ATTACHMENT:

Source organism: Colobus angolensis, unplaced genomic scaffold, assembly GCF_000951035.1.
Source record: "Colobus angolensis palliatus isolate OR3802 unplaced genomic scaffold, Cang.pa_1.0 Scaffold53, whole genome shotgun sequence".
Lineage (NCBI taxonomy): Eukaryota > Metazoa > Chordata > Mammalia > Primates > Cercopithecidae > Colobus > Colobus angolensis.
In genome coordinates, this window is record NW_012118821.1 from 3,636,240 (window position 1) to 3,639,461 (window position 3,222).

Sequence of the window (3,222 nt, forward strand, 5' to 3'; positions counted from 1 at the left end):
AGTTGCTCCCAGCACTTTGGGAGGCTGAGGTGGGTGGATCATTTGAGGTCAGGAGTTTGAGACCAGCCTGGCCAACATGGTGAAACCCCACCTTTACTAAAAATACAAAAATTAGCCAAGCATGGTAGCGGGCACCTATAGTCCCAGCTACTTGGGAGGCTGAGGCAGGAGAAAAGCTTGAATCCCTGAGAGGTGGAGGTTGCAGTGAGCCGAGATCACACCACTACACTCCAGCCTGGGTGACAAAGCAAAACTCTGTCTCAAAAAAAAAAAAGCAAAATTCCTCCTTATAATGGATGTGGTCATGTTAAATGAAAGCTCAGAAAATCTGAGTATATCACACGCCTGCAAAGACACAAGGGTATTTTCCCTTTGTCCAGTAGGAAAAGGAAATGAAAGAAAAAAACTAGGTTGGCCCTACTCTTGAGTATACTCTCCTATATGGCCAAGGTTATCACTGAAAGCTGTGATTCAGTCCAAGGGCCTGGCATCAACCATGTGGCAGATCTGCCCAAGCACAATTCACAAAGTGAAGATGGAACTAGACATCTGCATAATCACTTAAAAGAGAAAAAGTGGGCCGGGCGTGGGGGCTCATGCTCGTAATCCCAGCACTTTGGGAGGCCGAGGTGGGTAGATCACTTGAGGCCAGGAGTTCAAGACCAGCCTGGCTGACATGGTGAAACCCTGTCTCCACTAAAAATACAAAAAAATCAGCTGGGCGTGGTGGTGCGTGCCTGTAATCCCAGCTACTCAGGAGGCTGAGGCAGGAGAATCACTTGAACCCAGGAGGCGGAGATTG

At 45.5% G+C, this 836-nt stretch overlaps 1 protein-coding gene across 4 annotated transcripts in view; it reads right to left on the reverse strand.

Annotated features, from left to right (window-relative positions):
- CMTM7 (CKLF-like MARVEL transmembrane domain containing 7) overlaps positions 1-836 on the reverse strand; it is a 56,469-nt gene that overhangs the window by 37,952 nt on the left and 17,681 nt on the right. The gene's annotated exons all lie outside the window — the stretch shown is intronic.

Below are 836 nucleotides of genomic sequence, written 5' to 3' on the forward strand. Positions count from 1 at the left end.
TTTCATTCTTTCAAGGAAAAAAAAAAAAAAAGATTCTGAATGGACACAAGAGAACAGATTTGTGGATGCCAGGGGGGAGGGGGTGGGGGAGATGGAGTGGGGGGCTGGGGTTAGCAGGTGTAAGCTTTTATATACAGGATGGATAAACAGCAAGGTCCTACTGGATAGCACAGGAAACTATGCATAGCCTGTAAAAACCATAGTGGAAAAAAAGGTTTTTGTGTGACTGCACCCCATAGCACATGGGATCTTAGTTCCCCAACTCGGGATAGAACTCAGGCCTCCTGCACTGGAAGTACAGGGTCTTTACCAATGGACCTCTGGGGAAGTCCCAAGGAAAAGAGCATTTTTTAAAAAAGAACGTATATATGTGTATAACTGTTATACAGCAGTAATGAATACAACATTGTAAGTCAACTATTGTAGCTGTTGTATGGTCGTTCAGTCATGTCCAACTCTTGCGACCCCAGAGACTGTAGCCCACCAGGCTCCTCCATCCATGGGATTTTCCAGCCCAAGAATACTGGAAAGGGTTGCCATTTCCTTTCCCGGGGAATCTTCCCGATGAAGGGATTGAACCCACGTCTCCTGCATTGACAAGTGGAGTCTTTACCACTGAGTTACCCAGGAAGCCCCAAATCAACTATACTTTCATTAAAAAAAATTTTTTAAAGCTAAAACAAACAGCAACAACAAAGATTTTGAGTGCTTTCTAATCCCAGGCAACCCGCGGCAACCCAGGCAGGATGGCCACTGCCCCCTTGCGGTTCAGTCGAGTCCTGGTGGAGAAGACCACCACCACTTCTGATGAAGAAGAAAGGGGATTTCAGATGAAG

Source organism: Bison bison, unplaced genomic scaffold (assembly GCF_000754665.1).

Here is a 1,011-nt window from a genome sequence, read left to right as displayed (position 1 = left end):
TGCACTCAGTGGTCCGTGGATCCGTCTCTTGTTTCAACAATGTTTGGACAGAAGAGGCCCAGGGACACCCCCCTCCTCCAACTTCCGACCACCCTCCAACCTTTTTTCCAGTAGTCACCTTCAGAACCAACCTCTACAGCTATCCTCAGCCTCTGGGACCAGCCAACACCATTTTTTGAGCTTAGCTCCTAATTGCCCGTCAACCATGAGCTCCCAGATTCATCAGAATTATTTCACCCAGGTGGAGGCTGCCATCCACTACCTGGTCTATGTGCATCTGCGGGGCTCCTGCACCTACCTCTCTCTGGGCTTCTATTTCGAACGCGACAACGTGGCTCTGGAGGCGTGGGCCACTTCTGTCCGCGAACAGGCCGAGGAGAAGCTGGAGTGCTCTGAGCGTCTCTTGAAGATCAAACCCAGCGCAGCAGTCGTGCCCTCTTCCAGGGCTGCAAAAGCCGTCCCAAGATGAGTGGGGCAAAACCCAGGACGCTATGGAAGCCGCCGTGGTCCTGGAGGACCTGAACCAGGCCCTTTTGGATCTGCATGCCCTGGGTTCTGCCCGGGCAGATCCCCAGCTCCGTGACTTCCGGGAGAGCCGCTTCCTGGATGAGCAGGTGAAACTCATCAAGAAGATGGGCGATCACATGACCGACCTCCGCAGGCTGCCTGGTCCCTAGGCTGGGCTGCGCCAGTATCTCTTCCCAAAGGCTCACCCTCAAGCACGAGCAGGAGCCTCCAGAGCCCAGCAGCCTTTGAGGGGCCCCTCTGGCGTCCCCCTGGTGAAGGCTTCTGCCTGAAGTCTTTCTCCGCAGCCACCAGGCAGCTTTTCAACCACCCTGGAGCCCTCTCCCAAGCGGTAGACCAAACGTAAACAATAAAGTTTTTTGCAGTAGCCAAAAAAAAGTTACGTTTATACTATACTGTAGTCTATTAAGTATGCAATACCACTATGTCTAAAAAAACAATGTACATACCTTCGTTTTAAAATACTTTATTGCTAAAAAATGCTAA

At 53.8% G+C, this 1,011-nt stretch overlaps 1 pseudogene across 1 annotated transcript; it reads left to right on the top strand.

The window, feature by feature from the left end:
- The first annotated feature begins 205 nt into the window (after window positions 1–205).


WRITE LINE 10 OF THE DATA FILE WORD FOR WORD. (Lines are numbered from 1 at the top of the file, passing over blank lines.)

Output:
Below are 836 nucleotides of genomic sequence, written 5' to 3' on the forward strand. Positions count from 1 at the left end.